Nevertheless, we made it!

When the inaugural class of the new pre-clerkship curriculum began, we laid out a plan to keep students, staff, and faculty safe through the 3W’s: wearing a mask, watching physical distance, and hand washing.

Facilities management personnel had surveyed our ultrasound exam rooms and learning spaces and posted how many students could be in each room. Hand sanitation stations and masks were made available for students as they entered the ultrasound center. Signage and arrows were erected to direct students in and out of the ultrasound center in a one-way fashion. An online meeting platform was set up in each exam room for students to hear live instruction before beginning the lab. Instructors utilized a laser point at each room’s door to direct student scanning and maintain social distancing. Students used hand-held ultrasound equipment with image transfer capabilities to obtain images needed to complete their online case-based ultrasound assignments. Although these safety measures were not visualized in our early curriculum planning meetings, the ultrasound curriculum was successfully delivered!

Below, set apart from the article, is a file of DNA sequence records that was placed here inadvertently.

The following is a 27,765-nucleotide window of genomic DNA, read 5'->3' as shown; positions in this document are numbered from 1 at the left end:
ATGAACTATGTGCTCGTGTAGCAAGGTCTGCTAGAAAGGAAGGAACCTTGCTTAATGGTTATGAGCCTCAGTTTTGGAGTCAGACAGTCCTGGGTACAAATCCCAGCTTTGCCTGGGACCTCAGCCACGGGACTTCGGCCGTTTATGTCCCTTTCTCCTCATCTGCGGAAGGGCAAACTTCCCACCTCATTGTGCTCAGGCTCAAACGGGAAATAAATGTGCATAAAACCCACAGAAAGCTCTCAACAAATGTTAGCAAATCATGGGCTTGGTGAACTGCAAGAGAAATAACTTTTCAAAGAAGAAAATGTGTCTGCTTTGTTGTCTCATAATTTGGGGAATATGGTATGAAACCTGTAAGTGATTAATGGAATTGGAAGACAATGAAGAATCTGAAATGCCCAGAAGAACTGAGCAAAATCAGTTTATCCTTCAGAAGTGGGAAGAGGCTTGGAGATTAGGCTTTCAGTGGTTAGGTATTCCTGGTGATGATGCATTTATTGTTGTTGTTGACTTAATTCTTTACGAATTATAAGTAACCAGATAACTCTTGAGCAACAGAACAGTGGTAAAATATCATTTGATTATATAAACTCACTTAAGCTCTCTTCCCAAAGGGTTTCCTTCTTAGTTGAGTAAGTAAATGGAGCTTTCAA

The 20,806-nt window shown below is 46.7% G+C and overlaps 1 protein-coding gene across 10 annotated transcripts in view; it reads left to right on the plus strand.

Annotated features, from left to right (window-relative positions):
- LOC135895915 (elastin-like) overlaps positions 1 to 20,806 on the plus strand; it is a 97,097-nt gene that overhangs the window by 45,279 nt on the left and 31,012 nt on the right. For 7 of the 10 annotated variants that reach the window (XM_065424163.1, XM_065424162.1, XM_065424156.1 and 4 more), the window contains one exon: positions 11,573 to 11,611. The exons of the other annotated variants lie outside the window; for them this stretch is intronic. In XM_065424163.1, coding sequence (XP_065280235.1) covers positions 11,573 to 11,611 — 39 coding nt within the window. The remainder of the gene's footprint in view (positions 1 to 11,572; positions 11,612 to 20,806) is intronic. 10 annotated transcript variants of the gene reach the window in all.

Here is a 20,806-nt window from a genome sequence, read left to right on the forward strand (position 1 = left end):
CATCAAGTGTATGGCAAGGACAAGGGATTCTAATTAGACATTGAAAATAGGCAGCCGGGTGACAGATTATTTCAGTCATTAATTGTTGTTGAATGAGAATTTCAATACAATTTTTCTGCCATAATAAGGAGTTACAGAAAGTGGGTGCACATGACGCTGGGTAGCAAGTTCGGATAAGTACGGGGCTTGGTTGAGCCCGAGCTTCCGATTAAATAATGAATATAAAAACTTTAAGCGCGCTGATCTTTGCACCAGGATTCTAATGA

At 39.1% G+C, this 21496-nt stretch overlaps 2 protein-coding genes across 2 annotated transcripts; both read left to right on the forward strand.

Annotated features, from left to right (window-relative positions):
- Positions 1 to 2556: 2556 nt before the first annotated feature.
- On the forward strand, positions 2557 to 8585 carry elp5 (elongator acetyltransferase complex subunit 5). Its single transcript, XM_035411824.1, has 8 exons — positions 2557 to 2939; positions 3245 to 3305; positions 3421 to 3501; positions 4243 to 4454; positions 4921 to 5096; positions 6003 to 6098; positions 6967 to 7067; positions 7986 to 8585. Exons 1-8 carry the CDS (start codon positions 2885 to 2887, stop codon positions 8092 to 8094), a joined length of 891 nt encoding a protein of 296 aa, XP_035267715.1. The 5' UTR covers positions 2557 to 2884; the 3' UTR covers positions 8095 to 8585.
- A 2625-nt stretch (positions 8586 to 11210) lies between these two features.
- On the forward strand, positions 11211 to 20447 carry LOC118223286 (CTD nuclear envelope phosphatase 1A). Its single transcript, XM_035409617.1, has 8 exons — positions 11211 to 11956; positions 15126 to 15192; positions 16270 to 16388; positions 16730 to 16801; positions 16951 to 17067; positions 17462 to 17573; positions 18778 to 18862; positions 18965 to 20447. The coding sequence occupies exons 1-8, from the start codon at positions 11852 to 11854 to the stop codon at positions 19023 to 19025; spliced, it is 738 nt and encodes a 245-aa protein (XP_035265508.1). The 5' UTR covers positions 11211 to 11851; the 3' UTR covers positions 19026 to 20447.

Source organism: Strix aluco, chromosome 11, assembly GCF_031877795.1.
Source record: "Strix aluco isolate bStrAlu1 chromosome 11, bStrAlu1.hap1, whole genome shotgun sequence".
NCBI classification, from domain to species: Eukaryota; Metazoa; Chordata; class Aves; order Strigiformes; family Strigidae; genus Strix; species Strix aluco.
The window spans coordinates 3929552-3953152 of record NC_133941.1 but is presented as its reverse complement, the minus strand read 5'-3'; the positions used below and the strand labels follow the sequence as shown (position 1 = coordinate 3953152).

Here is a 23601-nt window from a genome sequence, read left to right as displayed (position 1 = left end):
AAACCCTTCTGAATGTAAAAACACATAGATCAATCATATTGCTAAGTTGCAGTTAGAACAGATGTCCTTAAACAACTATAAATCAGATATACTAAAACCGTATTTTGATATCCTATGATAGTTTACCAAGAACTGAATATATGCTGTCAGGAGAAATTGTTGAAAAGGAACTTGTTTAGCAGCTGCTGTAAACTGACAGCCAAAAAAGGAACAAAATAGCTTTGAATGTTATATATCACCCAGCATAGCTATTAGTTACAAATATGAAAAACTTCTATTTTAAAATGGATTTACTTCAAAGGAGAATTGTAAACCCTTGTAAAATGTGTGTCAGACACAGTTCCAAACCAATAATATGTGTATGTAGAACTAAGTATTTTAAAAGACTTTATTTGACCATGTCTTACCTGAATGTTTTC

While we did not meet the goal of remote hands-on ultrasound instruction for all ultrasound labs during the pandemic, we learned to conduct in-person ultrasound scanning labs safely and effectively within a new accelerated medical school curriculum. The constraints and trials of a global pandemic did not preclude us from putting aside what we already knew and navigating a new course into the future!

Headshot photograph of the post author, Rebecca J. Etheridge. She is shown in front of a gray background wearing a blue suit jacket and has shoulder-length red-brown hair.